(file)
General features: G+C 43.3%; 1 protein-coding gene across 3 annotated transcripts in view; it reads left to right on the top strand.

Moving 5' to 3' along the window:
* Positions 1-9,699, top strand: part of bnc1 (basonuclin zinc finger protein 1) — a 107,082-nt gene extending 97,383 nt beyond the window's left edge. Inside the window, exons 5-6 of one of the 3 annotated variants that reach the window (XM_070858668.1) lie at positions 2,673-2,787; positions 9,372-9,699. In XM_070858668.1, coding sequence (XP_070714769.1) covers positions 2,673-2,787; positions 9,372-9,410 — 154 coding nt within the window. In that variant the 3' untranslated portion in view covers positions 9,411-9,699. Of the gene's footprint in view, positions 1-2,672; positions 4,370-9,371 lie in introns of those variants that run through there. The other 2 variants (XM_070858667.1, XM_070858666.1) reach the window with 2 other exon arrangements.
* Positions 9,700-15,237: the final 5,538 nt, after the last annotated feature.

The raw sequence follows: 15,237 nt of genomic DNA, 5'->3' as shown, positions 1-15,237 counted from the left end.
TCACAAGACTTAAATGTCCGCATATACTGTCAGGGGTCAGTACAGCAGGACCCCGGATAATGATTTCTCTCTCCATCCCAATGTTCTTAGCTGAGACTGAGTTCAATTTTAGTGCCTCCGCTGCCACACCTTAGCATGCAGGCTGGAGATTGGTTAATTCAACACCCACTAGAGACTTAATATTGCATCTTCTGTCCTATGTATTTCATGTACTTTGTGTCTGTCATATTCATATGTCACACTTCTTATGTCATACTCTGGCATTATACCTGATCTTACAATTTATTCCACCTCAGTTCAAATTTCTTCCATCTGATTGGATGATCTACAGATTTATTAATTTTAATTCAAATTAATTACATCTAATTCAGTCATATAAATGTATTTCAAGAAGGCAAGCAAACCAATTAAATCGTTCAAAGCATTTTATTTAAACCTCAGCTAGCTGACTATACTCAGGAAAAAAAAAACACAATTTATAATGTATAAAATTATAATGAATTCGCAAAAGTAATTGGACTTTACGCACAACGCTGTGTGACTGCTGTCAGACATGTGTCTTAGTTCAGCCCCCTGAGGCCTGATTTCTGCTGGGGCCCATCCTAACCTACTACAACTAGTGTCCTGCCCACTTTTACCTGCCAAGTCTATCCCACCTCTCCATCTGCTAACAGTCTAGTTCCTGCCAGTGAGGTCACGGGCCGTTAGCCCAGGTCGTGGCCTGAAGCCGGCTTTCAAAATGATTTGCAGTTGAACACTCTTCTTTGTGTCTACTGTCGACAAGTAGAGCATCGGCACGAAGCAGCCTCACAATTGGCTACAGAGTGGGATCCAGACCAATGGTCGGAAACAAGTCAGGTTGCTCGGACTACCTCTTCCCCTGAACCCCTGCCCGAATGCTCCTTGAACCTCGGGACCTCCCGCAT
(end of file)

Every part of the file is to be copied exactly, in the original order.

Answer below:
General features: G+C 43.3%; 1 protein-coding gene across 3 annotated transcripts in view; it reads left to right on the top strand.

Moving 5' to 3' along the window:
* Positions 1-9,699, top strand: part of bnc1 (basonuclin zinc finger protein 1) — a 107,082-nt gene extending 97,383 nt beyond the window's left edge. Inside the window, exons 5-6 of one of the 3 annotated variants that reach the window (XM_070858668.1) lie at positions 2,673-2,787; positions 9,372-9,699. In XM_070858668.1, coding sequence (XP_070714769.1) covers positions 2,673-2,787; positions 9,372-9,410 — 154 coding nt within the window. In that variant the 3' untranslated portion in view covers positions 9,411-9,699. Of the gene's footprint in view, positions 1-2,672; positions 4,370-9,371 lie in introns of those variants that run through there. The other 2 variants (XM_070858667.1, XM_070858666.1) reach the window with 2 other exon arrangements.
* Positions 9,700-15,237: the final 5,538 nt, after the last annotated feature.

The raw sequence follows: 15,237 nt of genomic DNA, 5'->3' as shown, positions 1-15,237 counted from the left end.
TCACAAGACTTAAATGTCCGCATATACTGTCAGGGGTCAGTACAGCAGGACCCCGGATAATGATTTCTCTCTCCATCCCAATGTTCTTAGCTGAGACTGAGTTCAATTTTAGTGCCTCCGCTGCCACACCTTAGCATGCAGGCTGGAGATTGGTTAATTCAACACCCACTAGAGACTTAATATTGCATCTTCTGTCCTATGTATTTCATGTACTTTGTGTCTGTCATATTCATATGTCACACTTCTTATGTCATACTCTGGCATTATACCTGATCTTACAATTTATTCCACCTCAGTTCAAATTTCTTCCATCTGATTGGATGATCTACAGATTTATTAATTTTAATTCAAATTAATTACATCTAATTCAGTCATATAAATGTATTTCAAGAAGGCAAGCAAACCAATTAAATCGTTCAAAGCATTTTATTTAAACCTCAGCTAGCTGACTATACTCAGGAAAAAAAAAACACAATTTATAATGTATAAAATTATAATGAATTCGCAAAAGTAATTGGACTTTACGCACAACGCTGTGTGACTGCTGTCAGACATGTGTCTTAGTTCAGCCCCCTGAGGCCTGATTTCTGCTGGGGCCCATCCTAACCTACTACAACTAGTGTCCTGCCCACTTTTACCTGCCAAGTCTATCCCACCTCTCCATCTGCTAACAGTCTAGTTCCTGCCAGTGAGGTCACGGGCCGTTAGCCCAGGTCGTGGCCTGAAGCCGGCTTTCAAAATGATTTGCAGTTGAACACTCTTCTTTGTGTCTACTGTCGACAAGTAGAGCATCGGCACGAAGCAGCCTCACAATTGGCTACAGAGTGGGATCCAGACCAATGGTCGGAAACAAGTCAGGTTGCTCGGACTACCTCTTCCCCTGAACCCCTGCCCGAATGCTCCTTGAACCTCGGGACCTCCCGCAT